JAPAN | Kan says Japan should aim for nuclear-free society

Posted on July 14, 2011

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JAPAN | MAINICHI | 14 July 2011

Japanese Prime Minister Nato Kan speaks during a press conference in Tokyo, Friday, April 22, 2011. (AP Photo/Koji Sasahara)

TOKYO (Kyodo) — Prime Minister Naoto Kan said Wednesday that Japan should aim for a society that does not depend on nuclear power in the wake of the crisis at the Fukushima Daiichi plant, but denied the possibility of calling for a general election over energy issues.

Kan made his strongest pledge to reduce Japan’s reliance on nuclear power since he took office a little over a year ago. Still, apart from calling for more conservation efforts and use of renewable energy, he stopped short of saying by when and how Japan will aim for the new goal.

Whether the dramatic shift in Japan’s energy policy will materialize is also unpredictable as it was proposed by Kan who has faced mounting pressure to quit immediately, even from lawmakers within his own ruling party.

Environmentalists, nevertheless, said Kan’s commitment is historic and should merit high praise.

“Considering the huge risk of a nuclear accident, I have really felt that this technology cannot be controlled by conventional safety measures,” Kan said at a news conference, held for the first time since June 27.

“So I have come to realize…that Japan should aim for a society that does not depend on nuclear power generation” by phasing out such energy “systematically and in stages.”

There was speculation that Kan, a strong proponent of increasing the use of renewable energy, might dissolve the lower house this summer, timed with memorial ceremonies for the U.S. atomic bombings of Hiroshima and Nagasaki more than 60 years ago, to try to break the political stalemate.

But Kan said he is not “at all considering whether to dissolve” the chamber in connection with nuclear issues, although he said Japan’s future energy policy needs to be eventually decided by the public.

The latest remarks came after the government’s announcement Monday that two-step additional safety assessments dubbed “stress tests” will be conducted on Japan’s nuclear facilities.

The announcement has raised concern among business leaders about summer power shortages that could hurt the economy.

Kan, who could resign next month, said Japan is capable of overcoming power shortages in the summer and winter peak seasons, even if nuclear reactors shut for routine checkups do not resume, as long as the public and the industry continue to cooperate in saving energy.

In this March 20, 2011 aerial file photo taken by a small unmanned drone and released by Air Photo Service, the crippled Fukushima No. 1 Nuclear Power Plant is seen in Okumamachi, Fukushima prefecture. From top to bottom: Unit 1, Unit 2, Unit 3 and Unit 4.  (AP Photo/Air Photo Service)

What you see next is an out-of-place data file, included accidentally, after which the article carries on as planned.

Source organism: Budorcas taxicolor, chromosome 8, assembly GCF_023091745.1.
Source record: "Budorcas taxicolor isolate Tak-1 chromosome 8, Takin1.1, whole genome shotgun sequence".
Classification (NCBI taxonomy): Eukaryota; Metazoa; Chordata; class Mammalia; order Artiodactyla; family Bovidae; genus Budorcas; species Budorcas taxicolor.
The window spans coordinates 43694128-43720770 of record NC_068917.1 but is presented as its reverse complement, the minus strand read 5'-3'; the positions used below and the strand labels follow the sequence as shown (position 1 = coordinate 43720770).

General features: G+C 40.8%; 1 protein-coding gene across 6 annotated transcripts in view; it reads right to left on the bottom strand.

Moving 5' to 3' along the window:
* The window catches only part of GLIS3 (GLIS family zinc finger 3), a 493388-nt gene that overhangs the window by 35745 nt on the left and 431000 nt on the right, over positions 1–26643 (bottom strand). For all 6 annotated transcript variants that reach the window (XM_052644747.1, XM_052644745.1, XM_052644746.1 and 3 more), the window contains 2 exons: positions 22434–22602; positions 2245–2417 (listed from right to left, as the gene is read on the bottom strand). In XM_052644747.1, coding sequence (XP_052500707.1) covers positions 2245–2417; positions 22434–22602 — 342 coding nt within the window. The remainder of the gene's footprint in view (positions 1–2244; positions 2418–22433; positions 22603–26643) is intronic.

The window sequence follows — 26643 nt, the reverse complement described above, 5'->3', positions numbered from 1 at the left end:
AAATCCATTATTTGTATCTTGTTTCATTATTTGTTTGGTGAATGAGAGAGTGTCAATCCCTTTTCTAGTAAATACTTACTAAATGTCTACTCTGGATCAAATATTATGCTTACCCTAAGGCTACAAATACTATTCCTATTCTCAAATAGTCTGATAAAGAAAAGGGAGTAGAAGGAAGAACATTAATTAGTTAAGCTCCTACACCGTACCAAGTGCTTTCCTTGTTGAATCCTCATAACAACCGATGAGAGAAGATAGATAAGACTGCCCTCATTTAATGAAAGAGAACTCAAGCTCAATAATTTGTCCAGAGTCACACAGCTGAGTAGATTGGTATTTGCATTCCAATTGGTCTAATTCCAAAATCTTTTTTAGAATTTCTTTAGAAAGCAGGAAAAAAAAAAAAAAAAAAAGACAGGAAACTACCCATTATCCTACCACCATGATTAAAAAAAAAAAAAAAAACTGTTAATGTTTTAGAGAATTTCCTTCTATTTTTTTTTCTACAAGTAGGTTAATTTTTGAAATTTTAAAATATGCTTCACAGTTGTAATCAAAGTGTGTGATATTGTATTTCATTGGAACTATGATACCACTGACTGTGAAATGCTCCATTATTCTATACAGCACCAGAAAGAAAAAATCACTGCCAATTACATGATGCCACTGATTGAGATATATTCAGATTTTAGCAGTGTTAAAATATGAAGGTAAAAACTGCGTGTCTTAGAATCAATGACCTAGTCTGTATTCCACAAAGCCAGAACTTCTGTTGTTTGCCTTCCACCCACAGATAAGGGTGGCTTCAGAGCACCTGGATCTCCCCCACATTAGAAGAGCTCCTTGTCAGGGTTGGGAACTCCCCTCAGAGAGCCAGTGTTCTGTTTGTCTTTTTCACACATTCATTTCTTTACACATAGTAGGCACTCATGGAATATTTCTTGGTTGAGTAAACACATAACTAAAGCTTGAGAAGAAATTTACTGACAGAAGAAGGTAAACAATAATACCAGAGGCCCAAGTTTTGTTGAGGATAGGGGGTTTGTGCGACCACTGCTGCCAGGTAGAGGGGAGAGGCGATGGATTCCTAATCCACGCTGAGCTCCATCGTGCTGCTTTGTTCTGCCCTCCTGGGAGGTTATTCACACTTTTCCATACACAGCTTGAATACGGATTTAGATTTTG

In this March 20, 2011 aerial file photo taken by a small unmanned drone and released by Air Photo Service, the crippled Fukushima No. 1 Nuclear Power Plant is seen in Okumamachi, Fukushima prefecture. From top to bottom: Unit 1, Unit 2, Unit 3 and Unit 4. (AP Photo/Air Photo Service)

He said the government is preparing to release electricity supply forecasts for this year “in the not-too-distant future” and from next year plans must be made by thinking of using more natural gas to help offset a power shortage by nuclear generation facilities.

Nuclear reactors idled for periodic inspections now need to pass the first phase of the tests — which will gauge to what extent they can tolerate massive earthquakes, tsunami and other phenomena beyond their present designed capacity — before restarting.

The second phase of the tests will be more comprehensive and target all 54 of the country’s reactors.

The premier said the suspended reactors could operate again if their safety is ensured.

Four months after the Fukushima plant was crippled by a tsunami, only 19 reactors are running in Japan, while local governments have been reluctant to allow those that have been taken offline to resume as many residents are concerned about their safety.

Before the world’s worst nuclear accident in 25 years at the Fukushima plant, nuclear power accounted for about 30 percent of Japan’s electricity supply.

Kan, in office since June last year, has been criticized for his perceived lack of leadership in dealing with the aftermath of the March disaster. His approval ratings have dropped to less than 20 percent in recent weeks.

On June 2, Kan survived a no-confidence motion by promising to hand over to the younger generation, once certain progress is made in rebuilding the disaster-stricken northeastern region and containing the nuclear crisis.

An artist's drawing of a solar power generation system that the University of Tokyo's endowed chair is planning to build in Saudi Arabia. (Courtesy of the University of Tokyo)

An artist’s drawing of a solar power generation system that the University of Tokyo’s endowed chair is planning to build in Saudi Arabia. (Courtesy of the University of Tokyo)

In his previous news conference, Kan said he would step down after securing parliamentary passage of the forthcoming extra budget for additional disaster-relief measures, a bill to enable the government to issue bonds to fund about 40 percent of the revenue planned in this fiscal year’s annual budget through March 31 and a bill to promote the use of renewable energy.

The second extra budget for fiscal 2011 is expected to be enacted this month, but it remains uncertain whether the two bills can be approved by winning enough support from opposition parties during the current Diet session, which will run through Aug. 31, as they have been calling for his early resignation for months.

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